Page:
Did you know that most of the energy use in the life cycle of cotton happens post-purchase? Also the laundry of synthetic textiles represents 35% of all microplastics in oceans.[25] Try to wash less and whenever possible, air dry your clothes on a sunny day. It’s more vitamin for your clothes – and better for the planet.

Radical Rethinking
Radical rethinking requires changing the mentality of both consumers and the industry.  As such, after the issue has been defined and understood by all, a desire and urge for change is needed, where the quality of clothing available to consumers is valued and accessible over the quantity, where profits are not longer of the utmost importance, but rather the health of the environment and citizens worldwide. Radical rethinking includes, inter alia changes that can also be made in the number of clothes people buy and the number of times these are worn before thrown away. However, these habits are strongly related to the fast fashion addiction and require changes in the entire industry[26] [27].

Increase corporate and consumer responsibility
Intergenerational Responsibility: stakeholders must act with the past, present, and future in mind. Global governance must implement policy solutions that recognize the socio-cultural role of fast fashion and promote corporate social responsibility by incentivizing companies to adopt sustainable textile production. Moreover, policies must also hold industries accountable. Government policies must also incentivize consumers to purchase more sustainable clothing through educating consumers and providing subsidies to make sustainable clothing alternatives affordable

Push for alterntives
Alternative, sustainable materials exist in the clothing industry and have a lesser impact on consumer health and the environment. The push for other options should be both on the production and consumption side of the life cycle so that it impacts both consumers and the industry.

Introducing effective policy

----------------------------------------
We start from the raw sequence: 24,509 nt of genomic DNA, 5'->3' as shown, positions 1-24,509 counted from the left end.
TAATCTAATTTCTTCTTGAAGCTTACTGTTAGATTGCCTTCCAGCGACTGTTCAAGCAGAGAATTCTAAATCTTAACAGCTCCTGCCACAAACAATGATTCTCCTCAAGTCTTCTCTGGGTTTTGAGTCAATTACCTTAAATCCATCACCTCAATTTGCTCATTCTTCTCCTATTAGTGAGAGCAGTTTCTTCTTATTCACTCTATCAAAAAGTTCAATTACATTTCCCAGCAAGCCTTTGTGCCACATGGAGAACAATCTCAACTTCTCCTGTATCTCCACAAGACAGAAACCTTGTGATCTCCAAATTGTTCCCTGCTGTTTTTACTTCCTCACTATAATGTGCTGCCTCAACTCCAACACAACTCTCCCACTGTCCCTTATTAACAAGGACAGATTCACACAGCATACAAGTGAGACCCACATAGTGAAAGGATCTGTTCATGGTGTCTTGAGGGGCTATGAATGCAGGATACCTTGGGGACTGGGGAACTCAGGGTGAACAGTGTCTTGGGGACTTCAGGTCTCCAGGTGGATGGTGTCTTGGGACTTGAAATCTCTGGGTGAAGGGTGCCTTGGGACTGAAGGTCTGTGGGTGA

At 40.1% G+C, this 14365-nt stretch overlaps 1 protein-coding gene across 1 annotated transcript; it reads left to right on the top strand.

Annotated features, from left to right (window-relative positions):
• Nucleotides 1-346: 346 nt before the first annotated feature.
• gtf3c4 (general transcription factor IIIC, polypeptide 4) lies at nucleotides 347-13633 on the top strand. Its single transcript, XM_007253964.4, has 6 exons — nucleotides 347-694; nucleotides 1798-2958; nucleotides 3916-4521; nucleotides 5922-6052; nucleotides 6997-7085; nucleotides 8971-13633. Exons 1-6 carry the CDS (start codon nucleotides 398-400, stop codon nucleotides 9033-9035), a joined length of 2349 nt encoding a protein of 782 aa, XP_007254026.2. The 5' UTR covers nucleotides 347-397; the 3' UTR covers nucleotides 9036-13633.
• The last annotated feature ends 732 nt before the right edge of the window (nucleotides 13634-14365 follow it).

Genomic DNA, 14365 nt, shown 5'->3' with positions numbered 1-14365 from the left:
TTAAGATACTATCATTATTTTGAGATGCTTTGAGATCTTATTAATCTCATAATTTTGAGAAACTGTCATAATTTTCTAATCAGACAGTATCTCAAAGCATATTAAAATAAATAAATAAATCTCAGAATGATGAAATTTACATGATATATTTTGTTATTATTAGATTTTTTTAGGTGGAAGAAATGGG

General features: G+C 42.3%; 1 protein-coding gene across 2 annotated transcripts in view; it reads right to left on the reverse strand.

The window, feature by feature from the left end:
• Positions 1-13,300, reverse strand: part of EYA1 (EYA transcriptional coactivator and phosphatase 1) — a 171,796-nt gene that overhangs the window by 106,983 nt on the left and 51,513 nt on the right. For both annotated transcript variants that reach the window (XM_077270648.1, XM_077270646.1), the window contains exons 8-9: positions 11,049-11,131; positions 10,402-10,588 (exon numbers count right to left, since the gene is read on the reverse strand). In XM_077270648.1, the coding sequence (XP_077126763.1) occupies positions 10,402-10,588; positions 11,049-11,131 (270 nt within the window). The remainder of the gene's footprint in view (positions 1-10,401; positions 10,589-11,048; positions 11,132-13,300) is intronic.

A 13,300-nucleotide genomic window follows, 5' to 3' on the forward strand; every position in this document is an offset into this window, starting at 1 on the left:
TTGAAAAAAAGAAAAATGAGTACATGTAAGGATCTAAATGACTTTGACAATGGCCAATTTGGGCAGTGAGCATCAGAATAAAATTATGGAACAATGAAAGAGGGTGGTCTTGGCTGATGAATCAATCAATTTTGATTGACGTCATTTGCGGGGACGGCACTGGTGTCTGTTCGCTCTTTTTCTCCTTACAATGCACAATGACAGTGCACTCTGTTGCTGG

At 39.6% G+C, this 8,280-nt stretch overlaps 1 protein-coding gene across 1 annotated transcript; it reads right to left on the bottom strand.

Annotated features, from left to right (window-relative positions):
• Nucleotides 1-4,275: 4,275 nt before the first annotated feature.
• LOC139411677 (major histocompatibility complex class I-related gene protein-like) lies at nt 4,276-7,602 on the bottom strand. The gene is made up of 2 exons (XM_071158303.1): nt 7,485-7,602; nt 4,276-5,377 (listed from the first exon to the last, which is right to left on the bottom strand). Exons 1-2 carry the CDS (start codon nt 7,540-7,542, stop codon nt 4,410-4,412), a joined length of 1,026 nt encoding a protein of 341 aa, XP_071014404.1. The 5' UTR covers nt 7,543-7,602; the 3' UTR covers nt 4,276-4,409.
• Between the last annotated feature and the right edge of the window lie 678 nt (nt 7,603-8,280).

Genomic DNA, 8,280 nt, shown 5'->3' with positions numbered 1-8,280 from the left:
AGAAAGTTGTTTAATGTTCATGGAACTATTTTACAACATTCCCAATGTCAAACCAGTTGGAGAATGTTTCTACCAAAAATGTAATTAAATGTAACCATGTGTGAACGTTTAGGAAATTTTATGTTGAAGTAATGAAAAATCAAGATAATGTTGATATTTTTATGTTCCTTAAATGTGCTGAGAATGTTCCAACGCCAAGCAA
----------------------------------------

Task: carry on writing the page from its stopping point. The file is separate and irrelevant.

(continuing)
“STOPLIGHT” LABELLING: The current method of labeling clothing requires significant adjustments to ensure that it is easy to understand and use. Based on the composition of the article of clothing (and its associated risk), a colour will be placed on the label.

RED: This article of clothing is not safe nor sustainable as it is made primarily of synthetic materials. High Risk.

YELLOW: This article of clothing is not ideal for safety not for sustainability as it contains synthetic materials. Medium Risk.

GREEN: This article of clothing is ideal for safety and sustainability as it contains no synthetic materials. Low Risk.

QR CODE: Stoplight labelling is intentionally simplistic so that it is easily understood by all. However, for those who wish to access a detailed report about their article must be able to easily access the information. Thus, a QR code must also be placed on the label. Thus, by scanning the QR code, all relevant information wil be in the palm of the consumer’s hand.

The second option, related to more sustainable material choices, is the usage of recycled synthetics. Recycled polyester, for example, provides a green, sustainable alternative for virgin polyester [28]. By using PET as the raw material, it reduces plastic waste and decreases dependence on petrolatum, thus, creating less pollution. Furthermore, no agricultural land is required, no animals get hurt and it does not require gallons of water for production. Moreover, the recycling process can continue to use old fibers as raw material. Econyl is another sustainable example of recycled nylon plastic waste[29]. However, these recycled materials are still a form of synthetic fibres and therefore pose serious health concerns to consumers.

Completely switching over to natural fibres might present the most sustainable pathway for environment and health. Cotton, wool, silk, linen, leather and hemp are all examples of natural fibers with their own advantages and disadvantages. In general, they are a sustainable resource as they are renewable, biodegradable and carbon-neutral. Moreover, natural materials seem to have a significantly less damaging impact on human health, for example, a reduction in allergies and rashes. However, opting for the organic production of these materials is essential, since traditional processes use significant quantities of chemicals and pesticides. The problem with many of these materials is that they use a lot of water to produce (cotton uses one thousand times as much as polyester), may harm animals (silk and leather), or are less readily available and more expensive. These natural fibres could provide a sustainable option in the future, but developments must be made in improving the characteristics of natural materials and the increase in production and availability.